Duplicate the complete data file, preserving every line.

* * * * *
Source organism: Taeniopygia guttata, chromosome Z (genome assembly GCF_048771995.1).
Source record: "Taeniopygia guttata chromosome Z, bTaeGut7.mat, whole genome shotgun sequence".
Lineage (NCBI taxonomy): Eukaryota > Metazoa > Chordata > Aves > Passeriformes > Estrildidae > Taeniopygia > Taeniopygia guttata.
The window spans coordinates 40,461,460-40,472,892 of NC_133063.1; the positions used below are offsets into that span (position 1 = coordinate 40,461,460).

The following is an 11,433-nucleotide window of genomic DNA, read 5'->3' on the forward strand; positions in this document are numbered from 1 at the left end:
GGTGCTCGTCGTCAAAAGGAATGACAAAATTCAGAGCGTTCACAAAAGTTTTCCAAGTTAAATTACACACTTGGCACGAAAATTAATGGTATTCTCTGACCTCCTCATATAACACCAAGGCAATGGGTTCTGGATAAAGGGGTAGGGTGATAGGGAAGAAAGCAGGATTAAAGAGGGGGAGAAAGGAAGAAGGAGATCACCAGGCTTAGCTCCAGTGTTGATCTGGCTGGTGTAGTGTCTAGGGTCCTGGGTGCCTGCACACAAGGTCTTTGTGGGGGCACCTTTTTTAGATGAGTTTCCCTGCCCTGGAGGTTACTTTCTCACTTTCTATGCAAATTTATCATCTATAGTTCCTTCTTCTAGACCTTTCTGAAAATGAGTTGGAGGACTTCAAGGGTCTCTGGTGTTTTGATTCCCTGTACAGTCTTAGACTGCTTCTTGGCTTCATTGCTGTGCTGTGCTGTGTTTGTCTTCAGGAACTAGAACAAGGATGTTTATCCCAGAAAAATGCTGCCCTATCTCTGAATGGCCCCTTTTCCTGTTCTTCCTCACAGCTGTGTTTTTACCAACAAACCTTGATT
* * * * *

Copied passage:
Source organism: Taeniopygia guttata, chromosome Z (genome assembly GCF_048771995.1).
Source record: "Taeniopygia guttata chromosome Z, bTaeGut7.mat, whole genome shotgun sequence".
Lineage (NCBI taxonomy): Eukaryota > Metazoa > Chordata > Aves > Passeriformes > Estrildidae > Taeniopygia > Taeniopygia guttata.
The window spans coordinates 40,461,460-40,472,892 of NC_133063.1; the positions used below are offsets into that span (position 1 = coordinate 40,461,460).

The following is an 11,433-nucleotide window of genomic DNA, read 5'->3' on the forward strand; positions in this document are numbered from 1 at the left end:
GGTGCTCGTCGTCAAAAGGAATGACAAAATTCAGAGCGTTCACAAAAGTTTTCCAAGTTAAATTACACACTTGGCACGAAAATTAATGGTATTCTCTGACCTCCTCATATAACACCAAGGCAATGGGTTCTGGATAAAGGGGTAGGGTGATAGGGAAGAAAGCAGGATTAAAGAGGGGGAGAAAGGAAGAAGGAGATCACCAGGCTTAGCTCCAGTGTTGATCTGGCTGGTGTAGTGTCTAGGGTCCTGGGTGCCTGCACACAAGGTCTTTGTGGGGGCACCTTTTTTAGATGAGTTTCCCTGCCCTGGAGGTTACTTTCTCACTTTCTATGCAAATTTATCATCTATAGTTCCTTCTTCTAGACCTTTCTGAAAATGAGTTGGAGGACTTCAAGGGTCTCTGGTGTTTTGATTCCCTGTACAGTCTTAGACTGCTTCTTGGCTTCATTGCTGTGCTGTGCTGTGTTTGTCTTCAGGAACTAGAACAAGGATGTTTATCCCAGAAAAATGCTGCCCTATCTCTGAATGGCCCCTTTTCCTGTTCTTCCTCACAGCTGTGTTTTTACCAACAAACCTTGATT